Data Catalog Best Practices: Getting The Most Out of Your Investment

Updated May 31st, 2024
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As the single source of truth for data in your organization, a data catalog can unlock a ton of business value. Data catalogs provide a centralized location to find, document, and use data. They help prevent data from going “dark”, enabling others throughout the company to leverage data assets to drive business value.

However, just installing one isn’t enough. In this article, we’ll discuss data catalog best practices you can use to get the most value out of your investment in the following areas:

  • Metadata
  • Business usage
  • System development


Table of contents

  1. Data catalog best practice: Working towards metadata management maturity
  2. Data catalog best practice: Prioritizing business usage and adoption
  3. Data catalog best practice: System development
  4. Conclusion
  5. Related reads

Data catalog best practice: Working towards metadata management maturity

Metadata is the data that describes data - who owns it, what purpose it serves, when it was last updated, and so on.

A data catalog enables metadata both through automatic retrieval from external systems and manual enrichment. Users use metadata to understand how best to use data and to verify that it’s trustworthy.

Automated processes can also use metadata to monitor data usage and enforce security and compliance policies. Robust metadata management also makes your data AI-ready, as it accurately captures data source information, which reduces bias and increases trust in AI-derived offerings.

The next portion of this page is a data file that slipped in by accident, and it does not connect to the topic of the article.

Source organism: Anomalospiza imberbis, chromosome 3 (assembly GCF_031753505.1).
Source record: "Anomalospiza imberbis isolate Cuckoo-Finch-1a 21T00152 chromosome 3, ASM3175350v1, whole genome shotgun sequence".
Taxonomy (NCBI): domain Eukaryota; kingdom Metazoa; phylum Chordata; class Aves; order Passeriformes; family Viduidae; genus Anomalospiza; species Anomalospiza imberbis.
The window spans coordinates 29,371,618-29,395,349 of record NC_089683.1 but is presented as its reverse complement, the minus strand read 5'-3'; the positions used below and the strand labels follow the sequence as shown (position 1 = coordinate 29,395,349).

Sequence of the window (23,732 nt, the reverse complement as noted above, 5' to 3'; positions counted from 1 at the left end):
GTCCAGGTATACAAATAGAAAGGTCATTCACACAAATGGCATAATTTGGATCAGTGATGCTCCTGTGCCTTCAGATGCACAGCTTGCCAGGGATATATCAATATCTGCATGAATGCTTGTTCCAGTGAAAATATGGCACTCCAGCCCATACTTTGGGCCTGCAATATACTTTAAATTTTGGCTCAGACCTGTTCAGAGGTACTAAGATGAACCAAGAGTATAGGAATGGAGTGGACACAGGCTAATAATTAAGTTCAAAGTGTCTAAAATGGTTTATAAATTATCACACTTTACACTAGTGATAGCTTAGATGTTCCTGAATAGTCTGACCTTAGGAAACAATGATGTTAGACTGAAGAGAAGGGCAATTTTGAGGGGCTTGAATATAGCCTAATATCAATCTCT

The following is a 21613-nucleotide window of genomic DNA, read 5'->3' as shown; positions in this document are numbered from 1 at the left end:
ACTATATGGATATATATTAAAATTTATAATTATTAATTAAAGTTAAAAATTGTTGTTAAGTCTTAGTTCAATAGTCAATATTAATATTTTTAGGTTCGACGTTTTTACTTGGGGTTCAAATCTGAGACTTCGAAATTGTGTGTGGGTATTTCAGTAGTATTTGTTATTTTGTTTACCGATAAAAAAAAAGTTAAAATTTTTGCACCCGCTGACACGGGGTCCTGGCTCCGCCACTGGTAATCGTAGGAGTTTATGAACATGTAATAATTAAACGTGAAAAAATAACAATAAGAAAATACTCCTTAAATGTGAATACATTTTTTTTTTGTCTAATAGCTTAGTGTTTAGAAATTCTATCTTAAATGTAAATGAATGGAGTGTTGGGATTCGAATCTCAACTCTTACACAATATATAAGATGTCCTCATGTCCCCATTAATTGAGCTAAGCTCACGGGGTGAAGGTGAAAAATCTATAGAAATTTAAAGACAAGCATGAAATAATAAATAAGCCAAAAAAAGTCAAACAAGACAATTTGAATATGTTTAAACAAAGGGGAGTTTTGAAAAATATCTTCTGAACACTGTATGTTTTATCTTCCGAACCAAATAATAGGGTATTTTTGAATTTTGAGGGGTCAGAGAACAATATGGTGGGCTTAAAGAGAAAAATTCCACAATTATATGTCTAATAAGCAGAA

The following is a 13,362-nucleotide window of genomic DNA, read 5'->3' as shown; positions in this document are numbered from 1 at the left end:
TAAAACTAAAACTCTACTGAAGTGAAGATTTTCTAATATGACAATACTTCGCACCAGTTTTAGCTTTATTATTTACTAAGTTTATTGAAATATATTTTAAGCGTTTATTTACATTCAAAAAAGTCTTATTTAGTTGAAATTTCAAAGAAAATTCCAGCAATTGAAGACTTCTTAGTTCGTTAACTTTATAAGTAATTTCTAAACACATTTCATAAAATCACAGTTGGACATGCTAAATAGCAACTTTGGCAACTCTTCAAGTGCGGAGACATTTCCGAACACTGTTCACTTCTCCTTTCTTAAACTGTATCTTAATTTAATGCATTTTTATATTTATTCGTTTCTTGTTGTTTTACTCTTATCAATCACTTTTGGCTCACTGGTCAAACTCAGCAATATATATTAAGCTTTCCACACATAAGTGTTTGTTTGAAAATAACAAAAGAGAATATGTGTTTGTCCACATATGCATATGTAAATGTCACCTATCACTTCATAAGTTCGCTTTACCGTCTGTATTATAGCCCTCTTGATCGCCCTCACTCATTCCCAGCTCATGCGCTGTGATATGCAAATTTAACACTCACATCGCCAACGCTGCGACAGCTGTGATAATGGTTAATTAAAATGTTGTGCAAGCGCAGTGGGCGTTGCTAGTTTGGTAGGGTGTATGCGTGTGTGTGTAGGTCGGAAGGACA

Using a modern data catalog, you can see how much of your data is enriched with metadata

Using a modern data catalog, you can see how much of your data is enriched with metadata - Image by Atlan.

Define business domains


One of the more fundamental uses of metadata is to break down data into data domains, or areas of ownership and responsibility. For example, you can assign ownership of sales data to the sales team, marketing data to the marketing team, software data to the engineering team, and so on.

Business data domains serve two purposes. First, they assign ownership to the team that best understands that data - and, thus, is best suited to define and maintain it. Second, it breaks down data into navigable spheres, making it easier to discover.

Design and publish data products


A data product is a specialized application or software tool that’s designed to generate, process, or provide data as a service. Using metadata, teams can describe and package a unit of data to give it clear ownership, description, version, and other attributes. A team can release new versions of its data products over time, providing new capabilities and features while also preserving backward compatibility.

Data products can range from simple dashboards and visualizations to complex machine learning models or analytics data services. Data products can take raw data and transform it into actionable insights, useful information, or valuable services.

Business value:

  • Enables teams to package, version, and manage their own data in a way that others can easily find and consume
  • Makes it easier for users to reuse the same data in their own apps and reports
  • Prevents breakages: Since data products are versioned, data producers can release updates without breaking existing data pipelines or reports on which crucial business decisions depend

Standardize terminology


Another data catalog best practice is to enforce common terminology and definitions across all teams within an organization.

For example, what distinguishes a “user” and a “customer”? How are metrics around monthly sales calculated? Without a clear, written definition, different teams may use different formulas in different reports. That can lead to confusion, bad business decisions, and a breakdown in cross-team communication.

Business value: